We are amid an acute labor shortage. Hiring managers, under pressure to fill positions for skilled and low-skilled workers, are getting increasingly worried. I hear it every day in conversations with Human Resource and Talent Acquisition leaders across industry sectors. Today's labor supply gaps are among the worst I've seen in my 35 years as a recruiting professional.
The Federal Reserve's latest Beige Book report noted "continued difficulties attracting and retaining qualified workers" by many of the U.S. central bank's contacts last month, with labor shortages "most acute among low-skill occupations and skilled trade positions." According to a recent report by the Conference Board, "If left unchecked, today's conditions could easily develop into one of the worst labor shortages of the last 50 years, particularly for companies that employ blue-collar and manual services workers."
In this post, I'll discuss some of the underlying causes of these shortages and share a five-step approach for targeted sourcing that we're using to address these challenges.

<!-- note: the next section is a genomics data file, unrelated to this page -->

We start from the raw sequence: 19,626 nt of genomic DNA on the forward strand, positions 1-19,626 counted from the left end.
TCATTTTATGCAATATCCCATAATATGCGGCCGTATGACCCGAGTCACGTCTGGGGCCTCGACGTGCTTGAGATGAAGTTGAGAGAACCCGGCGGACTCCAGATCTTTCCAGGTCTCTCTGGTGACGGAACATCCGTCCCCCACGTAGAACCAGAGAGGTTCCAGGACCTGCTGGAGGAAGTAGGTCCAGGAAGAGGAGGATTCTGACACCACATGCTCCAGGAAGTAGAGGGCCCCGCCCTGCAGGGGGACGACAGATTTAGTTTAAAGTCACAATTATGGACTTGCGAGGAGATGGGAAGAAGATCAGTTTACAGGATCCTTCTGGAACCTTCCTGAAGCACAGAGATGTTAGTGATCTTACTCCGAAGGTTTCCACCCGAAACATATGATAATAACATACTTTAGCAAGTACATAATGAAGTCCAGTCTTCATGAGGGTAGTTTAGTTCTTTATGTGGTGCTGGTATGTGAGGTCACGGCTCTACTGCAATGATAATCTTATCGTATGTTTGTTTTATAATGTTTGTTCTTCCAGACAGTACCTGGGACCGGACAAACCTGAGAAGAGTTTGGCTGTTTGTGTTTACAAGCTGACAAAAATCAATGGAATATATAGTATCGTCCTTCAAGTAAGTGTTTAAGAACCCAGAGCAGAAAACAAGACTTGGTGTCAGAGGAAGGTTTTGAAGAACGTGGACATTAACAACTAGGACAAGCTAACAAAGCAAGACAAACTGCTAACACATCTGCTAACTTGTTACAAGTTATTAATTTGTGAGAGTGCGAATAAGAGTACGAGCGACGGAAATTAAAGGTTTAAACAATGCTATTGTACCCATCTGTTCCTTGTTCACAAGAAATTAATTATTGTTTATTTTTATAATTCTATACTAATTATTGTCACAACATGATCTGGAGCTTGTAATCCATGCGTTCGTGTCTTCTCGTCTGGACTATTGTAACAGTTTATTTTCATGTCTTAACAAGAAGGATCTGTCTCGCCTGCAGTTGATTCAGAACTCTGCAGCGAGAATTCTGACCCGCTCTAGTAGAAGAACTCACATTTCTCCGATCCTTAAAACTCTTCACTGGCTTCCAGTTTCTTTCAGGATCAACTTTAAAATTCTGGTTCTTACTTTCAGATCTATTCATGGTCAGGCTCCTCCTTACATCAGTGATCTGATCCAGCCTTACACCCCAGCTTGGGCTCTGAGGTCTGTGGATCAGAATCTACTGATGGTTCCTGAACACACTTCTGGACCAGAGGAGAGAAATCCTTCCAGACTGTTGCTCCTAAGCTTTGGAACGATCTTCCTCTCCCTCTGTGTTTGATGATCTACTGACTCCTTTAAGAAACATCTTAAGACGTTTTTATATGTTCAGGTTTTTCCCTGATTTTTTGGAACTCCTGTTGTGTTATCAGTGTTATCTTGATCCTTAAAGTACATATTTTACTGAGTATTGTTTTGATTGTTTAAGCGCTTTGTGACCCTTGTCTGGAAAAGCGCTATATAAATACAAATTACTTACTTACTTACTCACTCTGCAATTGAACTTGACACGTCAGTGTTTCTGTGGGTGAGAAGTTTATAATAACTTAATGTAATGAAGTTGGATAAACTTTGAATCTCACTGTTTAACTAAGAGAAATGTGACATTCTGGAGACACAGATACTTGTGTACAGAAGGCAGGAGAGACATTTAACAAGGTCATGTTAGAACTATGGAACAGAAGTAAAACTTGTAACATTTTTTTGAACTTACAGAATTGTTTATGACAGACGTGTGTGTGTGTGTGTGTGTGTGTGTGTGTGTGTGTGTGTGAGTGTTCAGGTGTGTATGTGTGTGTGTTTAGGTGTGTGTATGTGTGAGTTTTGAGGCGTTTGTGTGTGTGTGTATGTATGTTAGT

How is it that, just as the prospects are beginning to brighten for recovery, we find ourselves with labor supply problems? The shortage of low-skilled workers has been caused, in part, by a drop in labor participation rates during the pandemic. However, the lack of skilled workers, has been brewing for decades, as fewer young people have chosen to enter the workforce in skilled trades.
Reasons for the shortage of low-skilled service workers
- Nearly three million women have been out of the workforce since September 2020, as those who were furloughed or laid off had to choose between showing up for front-line jobs or caring for their children.
- Older workers have exited the workforce in droves, including those who left for health reasons and those who retired following a year of record performance in their 401k and retirement accounts.
- Critics of federal stimulus payments and expanded unemployment insurance argue that low-wage workers who were laid off have not re-entered the workforce because stimulus benefits delivered more income than they earned when employed.
Reasons for the shortage of skilled workers
- More Americans are going to college and taking professional jobs, while working-class Baby Boomers are retiring en masse.
- Failure to invest in training and recruiting skilled workers, despite warnings from economists who began sounding the alarm 25 years ago, is a primary reason for the shortage.
- Restrictive immigration policies have contributed to the shortage of skilled workers, barring the entrance of new immigrants, especially those from Latin America, who have historically helped bolster the applicant pool.